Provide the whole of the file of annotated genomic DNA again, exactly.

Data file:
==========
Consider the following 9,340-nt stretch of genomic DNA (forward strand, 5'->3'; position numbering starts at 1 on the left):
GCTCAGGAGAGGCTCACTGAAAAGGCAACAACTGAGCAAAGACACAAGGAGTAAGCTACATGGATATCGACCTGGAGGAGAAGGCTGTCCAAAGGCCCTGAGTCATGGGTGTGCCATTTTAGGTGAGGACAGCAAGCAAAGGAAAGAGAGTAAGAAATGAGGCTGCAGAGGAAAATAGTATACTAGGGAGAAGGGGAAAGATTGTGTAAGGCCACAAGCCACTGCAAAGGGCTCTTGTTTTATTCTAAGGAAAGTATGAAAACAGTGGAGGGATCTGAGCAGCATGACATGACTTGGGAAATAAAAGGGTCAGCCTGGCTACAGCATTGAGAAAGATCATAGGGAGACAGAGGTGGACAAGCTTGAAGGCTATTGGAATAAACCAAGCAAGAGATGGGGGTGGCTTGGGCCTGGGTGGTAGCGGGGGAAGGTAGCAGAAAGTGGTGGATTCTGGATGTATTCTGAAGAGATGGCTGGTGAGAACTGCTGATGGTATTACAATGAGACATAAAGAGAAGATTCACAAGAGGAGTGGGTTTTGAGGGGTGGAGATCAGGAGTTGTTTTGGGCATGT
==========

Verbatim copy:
Consider the following 9,340-nt stretch of genomic DNA (forward strand, 5'->3'; position numbering starts at 1 on the left):
GCTCAGGAGAGGCTCACTGAAAAGGCAACAACTGAGCAAAGACACAAGGAGTAAGCTACATGGATATCGACCTGGAGGAGAAGGCTGTCCAAAGGCCCTGAGTCATGGGTGTGCCATTTTAGGTGAGGACAGCAAGCAAAGGAAAGAGAGTAAGAAATGAGGCTGCAGAGGAAAATAGTATACTAGGGAGAAGGGGAAAGATTGTGTAAGGCCACAAGCCACTGCAAAGGGCTCTTGTTTTATTCTAAGGAAAGTATGAAAACAGTGGAGGGATCTGAGCAGCATGACATGACTTGGGAAATAAAAGGGTCAGCCTGGCTACAGCATTGAGAAAGATCATAGGGAGACAGAGGTGGACAAGCTTGAAGGCTATTGGAATAAACCAAGCAAGAGATGGGGGTGGCTTGGGCCTGGGTGGTAGCGGGGGAAGGTAGCAGAAAGTGGTGGATTCTGGATGTATTCTGAAGAGATGGCTGGTGAGAACTGCTGATGGTATTACAATGAGACATAAAGAGAAGATTCACAAGAGGAGTGGGTTTTGAGGGGTGGAGATCAGGAGTTGTTTTGGGCATGT